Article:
Drinks firms contacted by SLTN say the category is continuing to grow north of the border, with many crediting the use of American whiskey in cocktails and long mixed drinks with bolstering its appeal among a new generation of consumers.
“Bourbon typically appeals to a younger consumer than Scotch, because it’s perceived as being more accessible and flexible,” said Jeremy Hill, chairman of Hi-Spirits, the distributor of Buffalo Trace in the UK.
“Even a simple serve such as a bourbon and cola has ‘cool’ connotations, while the mixability of bourbon means that it can be used in everything from classic cocktails to modern twists, as well as long mixed drinks for the summer.”
Cocktail culture has attracted a new, younger audience.
Eileen Livingston, brand controller at Maxxium UK, which distributes the Jim Beam bourbon portfolio, agreed that bourbon’s main market is a younger demographic, but added that the introduction of new varieties was broadening the category’s appeal.
“It’s basically a younger guy, predominantly aged 21-35 and that’s who would typically drink your bourbon drinks,” she said.
“That said, I think over the last year we’ve started to see a number of female drinkers and I definitely think that’s down to the launch of flavours for us such as Jim Beam Honey and Red Stag.”
Bourbon flavoured beer Buddy’s is another brand attempting to tap into American whiskey’s growing appeal among younger consumers.
Simon Green, marketing director at parent company Global Brands, said the introduction of new serves has been critical in attracting a younger audience.
“Cocktail culture innovation, such as the emergence of flavoured whiskeys, has attracted a new, younger audience to the category, and bourbon is now considered more fashionable amongst the 18 to 25 year old market,” he said.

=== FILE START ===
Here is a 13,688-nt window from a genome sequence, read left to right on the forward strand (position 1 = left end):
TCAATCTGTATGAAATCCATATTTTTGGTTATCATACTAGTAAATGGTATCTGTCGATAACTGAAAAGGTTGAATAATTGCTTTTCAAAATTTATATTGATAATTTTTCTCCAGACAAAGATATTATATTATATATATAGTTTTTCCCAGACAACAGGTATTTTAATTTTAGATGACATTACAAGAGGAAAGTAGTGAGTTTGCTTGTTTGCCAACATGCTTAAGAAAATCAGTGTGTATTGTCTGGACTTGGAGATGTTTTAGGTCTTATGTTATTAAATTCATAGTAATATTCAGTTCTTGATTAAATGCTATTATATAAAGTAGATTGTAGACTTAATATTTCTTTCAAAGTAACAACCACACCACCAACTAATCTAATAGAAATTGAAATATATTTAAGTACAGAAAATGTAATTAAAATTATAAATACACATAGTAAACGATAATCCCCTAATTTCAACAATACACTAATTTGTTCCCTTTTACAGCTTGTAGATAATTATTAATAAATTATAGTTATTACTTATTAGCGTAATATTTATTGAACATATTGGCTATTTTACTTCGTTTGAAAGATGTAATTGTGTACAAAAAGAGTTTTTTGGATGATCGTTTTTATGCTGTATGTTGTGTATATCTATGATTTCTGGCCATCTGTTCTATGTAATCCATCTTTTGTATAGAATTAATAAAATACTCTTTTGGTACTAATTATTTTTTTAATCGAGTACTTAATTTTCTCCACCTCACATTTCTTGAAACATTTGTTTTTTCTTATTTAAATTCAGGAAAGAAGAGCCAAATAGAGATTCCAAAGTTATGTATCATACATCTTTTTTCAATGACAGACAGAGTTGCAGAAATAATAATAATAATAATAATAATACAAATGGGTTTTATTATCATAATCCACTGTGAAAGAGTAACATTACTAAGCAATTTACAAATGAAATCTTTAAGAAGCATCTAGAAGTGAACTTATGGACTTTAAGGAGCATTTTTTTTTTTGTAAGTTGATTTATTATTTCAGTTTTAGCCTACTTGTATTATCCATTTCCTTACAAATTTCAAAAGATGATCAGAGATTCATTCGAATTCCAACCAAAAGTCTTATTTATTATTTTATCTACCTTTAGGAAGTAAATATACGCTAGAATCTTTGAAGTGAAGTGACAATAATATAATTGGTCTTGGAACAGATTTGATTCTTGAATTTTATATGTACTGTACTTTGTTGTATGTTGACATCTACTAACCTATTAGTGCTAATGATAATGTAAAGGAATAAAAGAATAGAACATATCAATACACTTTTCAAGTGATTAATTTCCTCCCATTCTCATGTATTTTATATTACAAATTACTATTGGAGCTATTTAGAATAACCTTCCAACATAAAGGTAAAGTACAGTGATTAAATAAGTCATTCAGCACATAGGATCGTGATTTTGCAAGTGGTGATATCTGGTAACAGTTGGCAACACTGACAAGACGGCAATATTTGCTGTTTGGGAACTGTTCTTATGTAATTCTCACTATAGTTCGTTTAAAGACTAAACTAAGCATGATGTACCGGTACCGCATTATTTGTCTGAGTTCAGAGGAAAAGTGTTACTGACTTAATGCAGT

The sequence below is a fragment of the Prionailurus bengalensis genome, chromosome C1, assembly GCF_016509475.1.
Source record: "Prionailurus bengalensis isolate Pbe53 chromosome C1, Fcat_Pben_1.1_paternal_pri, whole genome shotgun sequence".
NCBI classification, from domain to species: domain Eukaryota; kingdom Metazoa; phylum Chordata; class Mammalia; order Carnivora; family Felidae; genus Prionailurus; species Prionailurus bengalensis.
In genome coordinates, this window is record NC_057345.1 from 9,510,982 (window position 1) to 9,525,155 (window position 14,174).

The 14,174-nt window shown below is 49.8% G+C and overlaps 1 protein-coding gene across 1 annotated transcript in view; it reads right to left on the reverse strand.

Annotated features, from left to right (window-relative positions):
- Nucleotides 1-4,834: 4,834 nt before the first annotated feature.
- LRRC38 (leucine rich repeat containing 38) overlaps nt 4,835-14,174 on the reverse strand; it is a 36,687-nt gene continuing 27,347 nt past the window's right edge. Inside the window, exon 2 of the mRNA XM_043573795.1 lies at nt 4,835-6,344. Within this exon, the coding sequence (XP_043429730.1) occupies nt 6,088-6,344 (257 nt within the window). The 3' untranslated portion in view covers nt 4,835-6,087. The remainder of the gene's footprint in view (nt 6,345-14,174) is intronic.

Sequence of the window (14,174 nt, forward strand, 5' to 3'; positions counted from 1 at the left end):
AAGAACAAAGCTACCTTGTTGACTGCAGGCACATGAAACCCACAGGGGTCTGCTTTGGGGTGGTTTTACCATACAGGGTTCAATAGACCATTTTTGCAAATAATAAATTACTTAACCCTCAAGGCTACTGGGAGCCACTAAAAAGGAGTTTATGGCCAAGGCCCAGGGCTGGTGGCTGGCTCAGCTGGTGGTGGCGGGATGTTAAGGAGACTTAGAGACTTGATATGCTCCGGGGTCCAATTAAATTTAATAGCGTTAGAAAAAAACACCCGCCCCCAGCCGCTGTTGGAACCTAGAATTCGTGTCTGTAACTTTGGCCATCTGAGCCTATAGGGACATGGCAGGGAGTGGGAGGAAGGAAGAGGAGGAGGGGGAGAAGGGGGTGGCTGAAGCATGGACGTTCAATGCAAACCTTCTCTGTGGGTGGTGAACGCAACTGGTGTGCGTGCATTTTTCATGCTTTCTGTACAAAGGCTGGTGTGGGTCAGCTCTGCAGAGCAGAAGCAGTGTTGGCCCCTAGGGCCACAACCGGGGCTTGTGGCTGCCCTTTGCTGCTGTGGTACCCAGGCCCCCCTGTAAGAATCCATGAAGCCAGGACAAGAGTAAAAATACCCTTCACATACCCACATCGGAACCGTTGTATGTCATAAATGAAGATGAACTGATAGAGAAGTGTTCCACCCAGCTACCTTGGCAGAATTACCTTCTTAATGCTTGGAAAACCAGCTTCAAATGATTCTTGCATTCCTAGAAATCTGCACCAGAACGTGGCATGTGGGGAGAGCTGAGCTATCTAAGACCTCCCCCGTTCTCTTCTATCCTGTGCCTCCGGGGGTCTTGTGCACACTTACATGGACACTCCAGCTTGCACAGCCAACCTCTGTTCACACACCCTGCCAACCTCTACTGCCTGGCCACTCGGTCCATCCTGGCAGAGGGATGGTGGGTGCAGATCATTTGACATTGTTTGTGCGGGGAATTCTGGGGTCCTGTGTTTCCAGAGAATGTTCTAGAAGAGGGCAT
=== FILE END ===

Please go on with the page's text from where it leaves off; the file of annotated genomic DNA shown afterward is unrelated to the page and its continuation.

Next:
And it seems it’s not just younger consumers that are being attracted by the launch of new flavours and products.
“All of our research has shown that flavours are broadening the appeal and bringing new consumers into the category,” said Livingston at Maxxium.
“Not just people who have maybe thought about brown spirits before but actually just people from general spirits categories, including vodka and rum. I think they’ve really been attracted and tempted by the new flavours.
“I think that people find the flavours give permission to mix them a little bit more.”
Livingston went on to say that she thinks the growing popularity of rum and rum-based cocktails has helped boost sales of dark spirits across the board.
“The rise of golden rum and the Mojito has also paved the way for female consumers to be much more open to trying something like bourbon because it’s not seen as something quite as challenging as Scotch,” she said.
But she stressed that bourbon works just as well in a long mixed drink as it does in a cocktail.
In fact, simple serves can help licensees to maximise sales, said Livingston.
“Having a really simple mix drink is a way for us to be quite versatile and appeal to bartenders when it’s quite busy because it’s a great tasting delivery product yet really easy to make and serve,” she added.
A spokeswoman for drinks firm Gruppo Campari, owner of bourbon brand Wild Turkey, said understanding a venue’s customer base is key when deciding which American whiskey products to stock.
“A good rounded range should look for bourbons that offer unique characteristics,” she said.
“The market in the UK as a whole is continually growing, and so licensees should really see what their own clientele need.”
Image – Flavoured American whiskey and bourbons are helping attract new customers to the category, according to brand owners and distributors.
• American whiskey volumes up 0.5% in Scotland in the year to April 2013 (down 3.6% in total GB).
• Between 2011 and 2013 American whiskey volumes rose 14.1% in Scotland.
• Volumes of American whiskey rose 5.5% across GB as a whole between 2011 and 2013, with total spirits up 0.2%.
(CGA Strategy stats provided by Gruppo Campari)